The second image (80a) I can’t comment on because I see no signs of anything standing out and I don’t know what you saw with your eyes.  I can guess that you were using an automatic mode and it cued in on the brightest lights in the same way as the first image. 

Can you give me some more information?

Steve

 

Steve

Both images were taken in full manual mode, both of the images the histogram is pushed to the left and there is no data after the center of the graph.

69a was taken at 6.53pm. Aperture was 1.6 seconds and f5.6, the bright light was a spot light over the lake.

The second was taken at 7pm, it was of the Mo Chit BTS station from the park. Aperture was 1.3 seconds and f5.6,

I used to take many photos like these in JPG form without problems.

I am going to go back there on Sunday night and try again and take 2 photos one in raw and the other in jpg fine mode and send you the 2 files so you can see what I mean.
 
Charles

 

Charles –

If this is the case them you simply metered incorrectly.  As you know the histogram should be almost touching the right side.  If it’s to the left then you should have seen this when making the capture and corrected.

This has absolutely nothing to do with jpeg vs. raw.  Raw files contain jpeg thumbnails (this is what shows up on your LCD and anywhere thumbnails are shown in Windows Explorer and other imaging programs) and while sharpness, contrast, and even color can change according to your in-camera jpeg settings.. exposure will not.  These are both exposure issues.

When you go back forget about taking exposures in RAW/Jpeg.. and instead observe your histogram vs. your LCD.  Expose to the right (just up to but not touching) and once there THEN observe the image on LCD.  You can adjust to your taste from there.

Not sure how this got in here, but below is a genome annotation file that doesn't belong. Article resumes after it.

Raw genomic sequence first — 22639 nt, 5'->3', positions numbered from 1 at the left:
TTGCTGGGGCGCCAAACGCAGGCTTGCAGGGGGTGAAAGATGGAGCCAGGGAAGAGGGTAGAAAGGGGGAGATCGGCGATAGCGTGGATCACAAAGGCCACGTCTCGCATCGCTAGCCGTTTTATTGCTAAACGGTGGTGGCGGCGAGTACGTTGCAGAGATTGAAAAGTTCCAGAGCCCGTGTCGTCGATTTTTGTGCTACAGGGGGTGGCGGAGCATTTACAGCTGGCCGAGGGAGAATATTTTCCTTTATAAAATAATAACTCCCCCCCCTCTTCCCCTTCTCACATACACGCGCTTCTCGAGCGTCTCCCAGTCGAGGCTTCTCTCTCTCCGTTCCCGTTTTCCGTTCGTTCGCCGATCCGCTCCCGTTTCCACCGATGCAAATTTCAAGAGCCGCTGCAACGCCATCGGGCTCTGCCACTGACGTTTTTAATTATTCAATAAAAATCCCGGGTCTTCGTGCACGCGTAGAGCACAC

Without seeing the scene with my own eyes I can’t tell you if your settings were correct.  The only thing I can tell you that’s rock solid is if your histogram is to the left, then you’re severely underexposed.

I hope this helps

Steve

 

Steve

Thank you for your advice, I was able to go back out there last night.
here are 2 files.

 

Thank you for your advice, I was able to go back out there last night.

I know one the Histogram doesn't go all the way to the right but if it did, for me there was to much light.

I know one the Histogram doesn't go all the way to the right but if it did, for me there was to much light.

But I am very happy with the results.

Charles
 

Charles –

These are much better!  I’m glad you’ve got the hang of using the histogram.  You’re absolutely right, at night if you expose to the right as you would in a daytime shot then the image will be too exposed for a nighttime shot.  Still, it’s a great starting place and from there using your LCD you can get pretty close to what you want.  Don’t forget to bracket 3-5 exposures once the LCD is showing what you’re pleased with.  Often, the LCD representation won’t be what you see back on your computer, so bracketing is useful for making sure you got the exposure you wanted.

Steve